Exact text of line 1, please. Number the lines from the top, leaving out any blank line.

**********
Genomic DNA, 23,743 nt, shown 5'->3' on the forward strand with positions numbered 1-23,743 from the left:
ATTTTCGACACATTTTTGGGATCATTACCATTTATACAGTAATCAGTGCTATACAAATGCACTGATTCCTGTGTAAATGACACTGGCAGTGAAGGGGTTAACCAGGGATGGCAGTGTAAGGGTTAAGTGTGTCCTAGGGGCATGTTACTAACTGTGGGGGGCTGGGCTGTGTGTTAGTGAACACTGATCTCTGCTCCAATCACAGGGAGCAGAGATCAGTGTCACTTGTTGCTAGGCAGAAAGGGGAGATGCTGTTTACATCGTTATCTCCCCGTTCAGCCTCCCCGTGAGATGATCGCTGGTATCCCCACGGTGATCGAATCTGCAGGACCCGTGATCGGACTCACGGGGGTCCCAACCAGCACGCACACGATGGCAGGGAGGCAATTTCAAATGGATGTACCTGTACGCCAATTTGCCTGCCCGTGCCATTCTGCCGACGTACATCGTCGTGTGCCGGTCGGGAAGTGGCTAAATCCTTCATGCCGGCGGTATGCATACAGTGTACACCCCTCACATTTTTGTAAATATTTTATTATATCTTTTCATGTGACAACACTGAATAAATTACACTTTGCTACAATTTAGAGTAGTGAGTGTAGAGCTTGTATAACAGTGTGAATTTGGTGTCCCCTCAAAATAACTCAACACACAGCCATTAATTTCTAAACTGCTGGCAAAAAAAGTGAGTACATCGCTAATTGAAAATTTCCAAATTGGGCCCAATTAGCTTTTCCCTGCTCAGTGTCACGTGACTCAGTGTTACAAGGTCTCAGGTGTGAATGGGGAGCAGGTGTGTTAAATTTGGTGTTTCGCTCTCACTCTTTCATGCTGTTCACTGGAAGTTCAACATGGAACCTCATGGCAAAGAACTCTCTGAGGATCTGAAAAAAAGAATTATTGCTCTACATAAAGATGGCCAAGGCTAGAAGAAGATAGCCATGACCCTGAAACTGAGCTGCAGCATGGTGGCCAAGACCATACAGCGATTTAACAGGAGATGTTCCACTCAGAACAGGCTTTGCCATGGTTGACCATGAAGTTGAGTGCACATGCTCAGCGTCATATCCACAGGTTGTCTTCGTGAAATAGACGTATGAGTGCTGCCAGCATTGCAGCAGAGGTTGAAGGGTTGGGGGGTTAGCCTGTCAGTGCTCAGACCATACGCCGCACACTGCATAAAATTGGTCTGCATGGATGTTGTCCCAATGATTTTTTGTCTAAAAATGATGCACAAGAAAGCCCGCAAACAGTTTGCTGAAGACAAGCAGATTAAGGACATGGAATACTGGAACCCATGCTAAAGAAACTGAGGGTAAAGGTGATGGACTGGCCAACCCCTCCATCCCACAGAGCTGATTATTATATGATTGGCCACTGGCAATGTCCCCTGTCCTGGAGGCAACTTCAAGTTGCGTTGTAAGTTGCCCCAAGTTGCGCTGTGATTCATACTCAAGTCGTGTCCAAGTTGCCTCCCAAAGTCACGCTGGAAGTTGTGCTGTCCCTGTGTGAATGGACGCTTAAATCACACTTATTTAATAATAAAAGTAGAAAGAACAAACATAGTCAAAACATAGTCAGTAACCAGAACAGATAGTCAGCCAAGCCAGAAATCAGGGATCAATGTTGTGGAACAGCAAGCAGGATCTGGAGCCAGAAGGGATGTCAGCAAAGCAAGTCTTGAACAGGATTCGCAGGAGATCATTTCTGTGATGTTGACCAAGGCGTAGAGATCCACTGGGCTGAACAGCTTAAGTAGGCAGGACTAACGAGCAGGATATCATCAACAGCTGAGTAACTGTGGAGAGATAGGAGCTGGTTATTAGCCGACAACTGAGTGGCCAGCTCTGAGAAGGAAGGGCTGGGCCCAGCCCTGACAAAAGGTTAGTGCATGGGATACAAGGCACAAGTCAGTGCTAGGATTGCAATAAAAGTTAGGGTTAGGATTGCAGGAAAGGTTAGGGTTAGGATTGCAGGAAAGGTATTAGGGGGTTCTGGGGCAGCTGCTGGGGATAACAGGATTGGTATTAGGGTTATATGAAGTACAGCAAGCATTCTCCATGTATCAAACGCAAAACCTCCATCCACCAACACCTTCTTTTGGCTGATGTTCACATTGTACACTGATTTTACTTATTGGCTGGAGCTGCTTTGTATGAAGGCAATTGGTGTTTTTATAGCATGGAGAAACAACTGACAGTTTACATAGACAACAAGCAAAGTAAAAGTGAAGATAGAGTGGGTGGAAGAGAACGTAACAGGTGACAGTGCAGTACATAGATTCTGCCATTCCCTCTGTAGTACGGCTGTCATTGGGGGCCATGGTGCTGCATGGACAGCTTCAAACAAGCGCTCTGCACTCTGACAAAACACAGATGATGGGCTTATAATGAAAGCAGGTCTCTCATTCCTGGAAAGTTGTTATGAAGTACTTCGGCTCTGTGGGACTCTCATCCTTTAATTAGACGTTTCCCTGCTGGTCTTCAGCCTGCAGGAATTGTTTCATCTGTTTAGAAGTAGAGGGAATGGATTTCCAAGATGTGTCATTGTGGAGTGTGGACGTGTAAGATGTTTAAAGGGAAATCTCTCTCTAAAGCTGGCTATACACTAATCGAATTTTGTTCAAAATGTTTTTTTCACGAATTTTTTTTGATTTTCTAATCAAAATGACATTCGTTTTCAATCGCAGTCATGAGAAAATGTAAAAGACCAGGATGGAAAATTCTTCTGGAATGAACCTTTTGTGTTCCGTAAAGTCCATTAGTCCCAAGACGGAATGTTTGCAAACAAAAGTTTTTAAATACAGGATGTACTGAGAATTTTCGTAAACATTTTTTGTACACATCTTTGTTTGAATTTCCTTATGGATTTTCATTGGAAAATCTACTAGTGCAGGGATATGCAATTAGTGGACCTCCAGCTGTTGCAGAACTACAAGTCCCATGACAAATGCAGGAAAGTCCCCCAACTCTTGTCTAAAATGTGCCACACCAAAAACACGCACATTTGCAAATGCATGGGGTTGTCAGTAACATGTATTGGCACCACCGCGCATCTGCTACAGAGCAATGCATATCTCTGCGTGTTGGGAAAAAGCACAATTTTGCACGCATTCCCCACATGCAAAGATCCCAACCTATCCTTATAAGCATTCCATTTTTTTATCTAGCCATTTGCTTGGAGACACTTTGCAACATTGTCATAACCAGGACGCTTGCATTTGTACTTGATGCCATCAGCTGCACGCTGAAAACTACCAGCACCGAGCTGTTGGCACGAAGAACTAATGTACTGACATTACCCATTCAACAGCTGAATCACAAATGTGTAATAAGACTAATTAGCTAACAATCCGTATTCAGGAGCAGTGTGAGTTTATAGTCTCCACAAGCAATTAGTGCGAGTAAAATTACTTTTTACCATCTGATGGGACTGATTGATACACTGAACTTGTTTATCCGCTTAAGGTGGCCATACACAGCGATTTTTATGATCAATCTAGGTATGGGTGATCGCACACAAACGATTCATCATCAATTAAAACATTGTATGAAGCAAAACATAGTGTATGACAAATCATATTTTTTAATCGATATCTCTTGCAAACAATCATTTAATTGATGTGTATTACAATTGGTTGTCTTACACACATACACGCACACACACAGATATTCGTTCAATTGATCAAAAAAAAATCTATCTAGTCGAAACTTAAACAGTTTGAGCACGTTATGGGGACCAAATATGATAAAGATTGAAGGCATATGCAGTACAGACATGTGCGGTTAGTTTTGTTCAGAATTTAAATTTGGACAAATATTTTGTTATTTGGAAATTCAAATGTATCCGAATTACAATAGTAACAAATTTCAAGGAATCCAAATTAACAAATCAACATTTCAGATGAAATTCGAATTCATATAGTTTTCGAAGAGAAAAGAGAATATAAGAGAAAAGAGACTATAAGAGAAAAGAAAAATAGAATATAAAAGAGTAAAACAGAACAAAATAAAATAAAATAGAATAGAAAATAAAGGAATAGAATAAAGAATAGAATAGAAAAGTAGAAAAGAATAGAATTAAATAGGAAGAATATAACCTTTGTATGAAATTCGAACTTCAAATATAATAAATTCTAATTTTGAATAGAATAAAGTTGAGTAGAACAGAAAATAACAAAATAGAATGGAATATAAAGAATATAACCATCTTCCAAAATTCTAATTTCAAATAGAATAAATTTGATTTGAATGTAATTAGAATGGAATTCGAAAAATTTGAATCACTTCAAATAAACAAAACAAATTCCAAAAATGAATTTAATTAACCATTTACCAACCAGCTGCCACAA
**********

Genomic DNA, 23,743 nt, shown 5'->3' on the forward strand with positions numbered 1-23,743 from the left: